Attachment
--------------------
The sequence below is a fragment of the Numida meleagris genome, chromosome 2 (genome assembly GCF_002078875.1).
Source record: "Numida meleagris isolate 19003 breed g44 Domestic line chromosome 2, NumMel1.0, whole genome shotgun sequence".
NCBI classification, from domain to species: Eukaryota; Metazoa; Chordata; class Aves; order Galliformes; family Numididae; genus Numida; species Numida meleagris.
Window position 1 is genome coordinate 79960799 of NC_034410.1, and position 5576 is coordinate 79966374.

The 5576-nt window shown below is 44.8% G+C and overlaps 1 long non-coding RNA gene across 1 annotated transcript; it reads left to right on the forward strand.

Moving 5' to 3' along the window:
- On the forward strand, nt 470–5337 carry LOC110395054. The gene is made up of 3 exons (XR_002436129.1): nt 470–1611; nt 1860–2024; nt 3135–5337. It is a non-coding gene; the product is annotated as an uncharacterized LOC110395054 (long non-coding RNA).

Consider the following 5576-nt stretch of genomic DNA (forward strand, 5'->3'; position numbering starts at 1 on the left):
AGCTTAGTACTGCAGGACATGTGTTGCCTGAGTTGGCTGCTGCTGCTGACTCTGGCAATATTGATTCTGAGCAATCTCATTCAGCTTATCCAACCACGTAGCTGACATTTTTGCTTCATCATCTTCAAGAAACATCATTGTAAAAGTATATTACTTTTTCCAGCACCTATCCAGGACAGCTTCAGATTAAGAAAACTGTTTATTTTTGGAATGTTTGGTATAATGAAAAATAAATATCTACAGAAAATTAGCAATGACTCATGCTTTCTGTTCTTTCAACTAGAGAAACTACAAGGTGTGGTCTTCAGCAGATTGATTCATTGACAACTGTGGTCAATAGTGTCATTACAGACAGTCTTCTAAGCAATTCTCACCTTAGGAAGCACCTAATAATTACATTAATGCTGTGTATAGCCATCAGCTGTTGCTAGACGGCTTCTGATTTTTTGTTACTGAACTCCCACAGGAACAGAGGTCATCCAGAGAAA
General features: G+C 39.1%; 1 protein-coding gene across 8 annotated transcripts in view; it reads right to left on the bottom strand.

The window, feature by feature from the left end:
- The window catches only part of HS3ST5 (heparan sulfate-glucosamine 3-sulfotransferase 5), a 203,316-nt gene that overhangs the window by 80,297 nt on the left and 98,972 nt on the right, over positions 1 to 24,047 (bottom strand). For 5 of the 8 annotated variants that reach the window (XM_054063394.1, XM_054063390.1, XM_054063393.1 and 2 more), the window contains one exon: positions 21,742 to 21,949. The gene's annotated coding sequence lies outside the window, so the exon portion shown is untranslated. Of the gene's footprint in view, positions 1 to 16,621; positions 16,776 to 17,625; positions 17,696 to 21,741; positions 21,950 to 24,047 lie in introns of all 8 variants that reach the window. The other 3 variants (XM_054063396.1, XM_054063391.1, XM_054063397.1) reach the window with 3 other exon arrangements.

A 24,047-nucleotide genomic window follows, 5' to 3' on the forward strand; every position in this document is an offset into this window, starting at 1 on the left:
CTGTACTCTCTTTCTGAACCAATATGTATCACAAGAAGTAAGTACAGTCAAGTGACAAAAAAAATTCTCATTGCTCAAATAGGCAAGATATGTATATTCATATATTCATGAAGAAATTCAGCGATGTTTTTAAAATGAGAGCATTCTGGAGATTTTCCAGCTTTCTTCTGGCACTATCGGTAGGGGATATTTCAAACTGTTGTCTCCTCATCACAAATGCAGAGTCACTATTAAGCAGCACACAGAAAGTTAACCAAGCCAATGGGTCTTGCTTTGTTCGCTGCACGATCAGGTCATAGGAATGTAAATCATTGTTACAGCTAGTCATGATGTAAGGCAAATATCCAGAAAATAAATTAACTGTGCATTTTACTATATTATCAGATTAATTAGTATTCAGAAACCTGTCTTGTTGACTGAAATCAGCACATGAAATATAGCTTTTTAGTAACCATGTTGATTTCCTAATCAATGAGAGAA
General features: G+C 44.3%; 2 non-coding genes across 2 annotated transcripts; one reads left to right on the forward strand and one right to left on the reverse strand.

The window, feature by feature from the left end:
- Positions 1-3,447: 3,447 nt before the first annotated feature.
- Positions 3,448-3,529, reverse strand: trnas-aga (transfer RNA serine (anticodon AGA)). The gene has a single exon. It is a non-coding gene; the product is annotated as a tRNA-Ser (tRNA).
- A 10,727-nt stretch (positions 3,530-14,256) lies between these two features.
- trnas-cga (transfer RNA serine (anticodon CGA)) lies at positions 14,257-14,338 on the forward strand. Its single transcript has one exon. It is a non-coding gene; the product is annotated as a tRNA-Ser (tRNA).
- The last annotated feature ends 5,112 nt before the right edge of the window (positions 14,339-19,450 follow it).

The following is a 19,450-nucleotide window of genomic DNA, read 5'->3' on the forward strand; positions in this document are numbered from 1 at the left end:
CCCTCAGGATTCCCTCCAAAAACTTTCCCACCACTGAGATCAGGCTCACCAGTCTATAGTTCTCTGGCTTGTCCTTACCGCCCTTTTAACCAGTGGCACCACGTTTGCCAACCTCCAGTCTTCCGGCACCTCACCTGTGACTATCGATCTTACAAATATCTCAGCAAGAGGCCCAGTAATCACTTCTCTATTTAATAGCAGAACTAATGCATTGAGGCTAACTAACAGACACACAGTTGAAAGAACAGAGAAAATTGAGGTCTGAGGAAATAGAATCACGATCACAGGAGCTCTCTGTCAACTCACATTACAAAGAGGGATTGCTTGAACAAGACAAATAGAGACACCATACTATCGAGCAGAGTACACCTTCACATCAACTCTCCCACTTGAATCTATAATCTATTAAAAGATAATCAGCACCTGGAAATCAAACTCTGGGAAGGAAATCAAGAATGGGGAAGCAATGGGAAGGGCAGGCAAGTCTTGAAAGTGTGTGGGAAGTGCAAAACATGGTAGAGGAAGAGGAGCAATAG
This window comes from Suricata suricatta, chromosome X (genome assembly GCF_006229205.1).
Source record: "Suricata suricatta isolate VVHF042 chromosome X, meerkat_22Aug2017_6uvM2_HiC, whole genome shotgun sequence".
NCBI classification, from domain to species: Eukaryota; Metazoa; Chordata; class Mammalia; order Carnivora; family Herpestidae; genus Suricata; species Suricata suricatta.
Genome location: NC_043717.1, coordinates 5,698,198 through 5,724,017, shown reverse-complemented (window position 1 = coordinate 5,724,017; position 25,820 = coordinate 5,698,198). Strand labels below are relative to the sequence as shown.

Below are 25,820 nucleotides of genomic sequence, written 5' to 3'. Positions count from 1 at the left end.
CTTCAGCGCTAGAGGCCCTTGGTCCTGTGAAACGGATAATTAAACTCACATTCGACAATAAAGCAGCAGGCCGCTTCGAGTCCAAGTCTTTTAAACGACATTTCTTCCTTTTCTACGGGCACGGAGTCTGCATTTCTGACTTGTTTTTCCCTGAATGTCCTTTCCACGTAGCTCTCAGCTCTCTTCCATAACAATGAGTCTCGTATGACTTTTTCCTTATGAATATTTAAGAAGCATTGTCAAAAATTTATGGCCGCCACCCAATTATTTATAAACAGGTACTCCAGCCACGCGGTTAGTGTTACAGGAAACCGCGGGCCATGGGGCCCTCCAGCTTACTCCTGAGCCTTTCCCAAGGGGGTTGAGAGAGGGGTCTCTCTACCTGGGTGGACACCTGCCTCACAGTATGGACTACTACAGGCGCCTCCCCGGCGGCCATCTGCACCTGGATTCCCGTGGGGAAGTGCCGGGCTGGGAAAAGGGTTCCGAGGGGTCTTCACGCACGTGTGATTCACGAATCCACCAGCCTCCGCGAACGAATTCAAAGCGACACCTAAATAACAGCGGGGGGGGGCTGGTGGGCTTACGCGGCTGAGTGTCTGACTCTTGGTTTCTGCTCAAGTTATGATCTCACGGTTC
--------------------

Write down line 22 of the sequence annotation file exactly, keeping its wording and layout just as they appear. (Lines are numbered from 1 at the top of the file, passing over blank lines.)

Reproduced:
The following is a 19,450-nucleotide window of genomic DNA, read 5'->3' on the forward strand; positions in this document are numbered from 1 at the left end: